EWSB (10 yr)
Henry McKenna SB (10 yr)
EC 12 yr
EC 18yr
EW 12 yr (Japan)
EW 15 yr (Japan)
Rittenhouse Rye 21 yr
Is that really enough of a product line to justify 121456 barrels? If not, maybe that means we can expect some new and interesting premium whiskeys over the next 10 years!! :yum:

jburlowski
03-17-2007, 12:20
What in the world are they going to do with all that old whiskey? Here is what I can think of right now they are using it for: (Let me know if I am missing any)
EWSB (10 yr)


Henry McKenna SB (10 yr)


EC 12 yr


EC 18yr


EW 12 yr (Japan)


EW 15 yr (Japan)


Rittenhouse Rye 21 yr
Is that really enough of a product line to justify 121456 barrels? If not, maybe that means we can expect some new and interesting premium whiskeys over the next 10 years!! :yum:

Don't forget the portion that they will sell in bulk to KBD and others....

fussychicken
01-06-2008, 09:57
I was looking at this consolidation sheet again yesterday, and just can't wrap my head around the chart at the bottom. Why is the bottom right part of the chart missing?

Is it saying, for example, that from the whiskey produced in 1996 only 107,739 barrels made it to 8+ years? Even after my morning coffee, I still can't figure it out. If the bottom right part of the chart wasn't blank it would make sense to me, but I can't figure out why it is.

BTW, does anyone have any newer (or even older) statements they would be willing to post? Thanks!

barturtle
01-06-2008, 10:37
I was looking at this consolidation sheet again yesterday, and just can't wrap my head around the chart at the bottom. Why is the bottom right part of the chart missing?

Is it saying, for example, that from the whiskey produced in 1996 only 107,739 barrels made it to 8+ years? Even after my morning coffee, I still can't figure it out. If the bottom right part of the chart wasn't blank it would make sense to me, but I can't figure out why it is.

BTW, does anyone have any newer (or even older) statements they would be willing to post? Thanks!

What it's saying is that in 2004 all whiskey from 1996 is over 8yo.

What I find interesting is the percentages of total industry wide stock, who comes in third after Beam and Heaven Hill? Four Roses...yes Four Roses

fussychicken
01-06-2008, 11:51
What it's saying is that in 2004 all whiskey from 1996 is over 8yo.

But if you add up all the 8+ whiskey from the 8 years on the bottom chart, it is way more than the amount of 8+ whiskey listed on the main chart.

My guess is that they want you to know that in 1996 there was 107,739 barrels of 8+ whiskey and that although some of it may be in the 2004 stock, most of it probably isn't. In other words, it seems like the 8+ column on the chart on the bottom is the same thing as the line in the main chart that says "Total each year as of December 31, 2004"

But this doesn't seem to explain the 1-7 year portion of the bottom chart.

When I look at the 1-7 year portion on the bottom chart, it makes sense to me if I look at it like this: Take for example the 1997 totals under 7 years. It lists 516795. To me that is probably what was distilled in 1997. And then as you go up the 7 year column, generally you see that number reduce. In other words, out of the 516795 barrels that were filled in 1997, the number of barrels remaining is being reduced as you go up. This also makes sense when you consider that you need 4 years to call yourself KSBW, and you can rightfully see a huge drop at the 4 year point.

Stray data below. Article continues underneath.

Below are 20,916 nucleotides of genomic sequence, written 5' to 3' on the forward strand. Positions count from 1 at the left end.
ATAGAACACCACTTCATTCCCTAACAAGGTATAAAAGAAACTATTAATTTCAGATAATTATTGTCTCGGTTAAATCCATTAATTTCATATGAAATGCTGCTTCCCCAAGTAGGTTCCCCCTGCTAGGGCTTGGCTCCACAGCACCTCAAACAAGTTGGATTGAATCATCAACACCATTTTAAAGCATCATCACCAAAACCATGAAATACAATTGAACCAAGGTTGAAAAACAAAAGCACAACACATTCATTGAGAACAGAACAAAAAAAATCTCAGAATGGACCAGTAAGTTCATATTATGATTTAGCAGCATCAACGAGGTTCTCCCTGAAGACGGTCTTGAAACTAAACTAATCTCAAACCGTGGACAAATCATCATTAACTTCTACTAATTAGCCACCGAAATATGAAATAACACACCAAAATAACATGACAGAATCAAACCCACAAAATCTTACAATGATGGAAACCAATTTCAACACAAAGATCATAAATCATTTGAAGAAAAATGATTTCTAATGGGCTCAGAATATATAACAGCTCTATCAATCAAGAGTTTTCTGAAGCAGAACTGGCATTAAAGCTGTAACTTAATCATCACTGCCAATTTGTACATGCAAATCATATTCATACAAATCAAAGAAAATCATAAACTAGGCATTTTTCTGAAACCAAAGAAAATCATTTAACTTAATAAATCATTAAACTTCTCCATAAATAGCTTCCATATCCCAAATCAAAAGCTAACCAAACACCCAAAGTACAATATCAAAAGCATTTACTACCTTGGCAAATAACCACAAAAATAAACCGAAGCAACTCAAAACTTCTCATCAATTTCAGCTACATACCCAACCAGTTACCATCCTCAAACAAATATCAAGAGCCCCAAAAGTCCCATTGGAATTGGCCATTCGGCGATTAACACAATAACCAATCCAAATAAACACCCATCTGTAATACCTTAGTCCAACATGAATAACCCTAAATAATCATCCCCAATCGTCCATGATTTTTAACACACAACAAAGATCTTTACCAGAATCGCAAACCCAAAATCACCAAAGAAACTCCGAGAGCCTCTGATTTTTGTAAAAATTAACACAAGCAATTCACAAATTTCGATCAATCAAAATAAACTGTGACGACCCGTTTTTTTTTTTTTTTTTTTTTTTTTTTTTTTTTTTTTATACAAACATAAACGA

The problem with looking at it like this, is that in some cases, the numbers go slightly UP in some years! I'm not sure how to explain this except for possible mis-calculations from earlier, or maybe possible bulk purchases or transfers from other states.

barturtle
01-06-2008, 16:02
I would guess something like transfers from other states as well to explain the increase in stocks.

150,000 more 6yo barrels in 2000 than there were 5yo barrels in 1999
70,000 more 6yo barrels in 2001 than there were 5yo barrels in 2000.

The timing of these interests me, this is the same period as Dickel being shut down, could barrels have been brought into UDVs S-W facility for aging before being shipped off to wherever they are having things bottled these days?

Also of interest is B-F, with it's wildly varying numbers of barrels from any one year, could they send stuff down to age in TN at in it's JD warehouses? and bring back up for final aging? Before you say you can't , remember Early Times ain't a straight, and I'm not sure how long JD needs to age in TN to be considered TN whiskey, but heck 5 years sounds good to me if they may have been running short on space.

We would need these sheets from those two years, as well as sheets from TN and AR and IN and wherever else these companies bottle and age whiskey, to be able to draw any further conclusions.

barturtle
05-06-2008, 22:40
A thought about the 400 barrel "batch" of Ambassador bottles from Makers made me look up this thread...


It used to be written that Makers produced 38-40 barrels a day before expansion (38 Book of Bourbon, Regan 1996; 40 The Philosophy of Maker's Mark (http://www.straightbourbon.com/articles/mwpmm.html))

The first expansion occurred in 2000, however looking at the numbers here, in 1999 MM produced 26,501 barrels (and some of those may have already been dumped for sale) this is 72 barrels a day even if they were working 365 days a year...they had doubled production by 2003 at 56,307 and in 2004 produced 179 barrels a day (working 365).

So if this is truly double production (they built an entire separate distillery beside the original), does this mean that this 38 number is really a bunch of bullshit and they were actually capable of producing 90 barrels a day?

And I believe now they have a third distillery in there too, so add in another 50% and you have 270 barrels a day...

Anyway, what brought all of this up was thinking about the 400 barrel batch, as I said. So if they aren't really set up to do batches of this size, then this batch would actually be multiple batches, but all with the same label and no identifying marks...so how the hell do I know that my bottles actually contain any of the whiskey that had been aged in the barrel with my name on it?

cowdery
05-07-2008, 11:28
Here are some Maker's numbers.

Maker's uses small, 1,000 gallon dump tanks. That's about 20 barrels per dump.

The first expansion, which doubled capacity, began in 1996. The second expansion is in progress.

Maker's sells about 800,000 cases a year. A flat case is 9 liters. If you want to calculate back from there, remember the bottled product is diluted from barrel proof.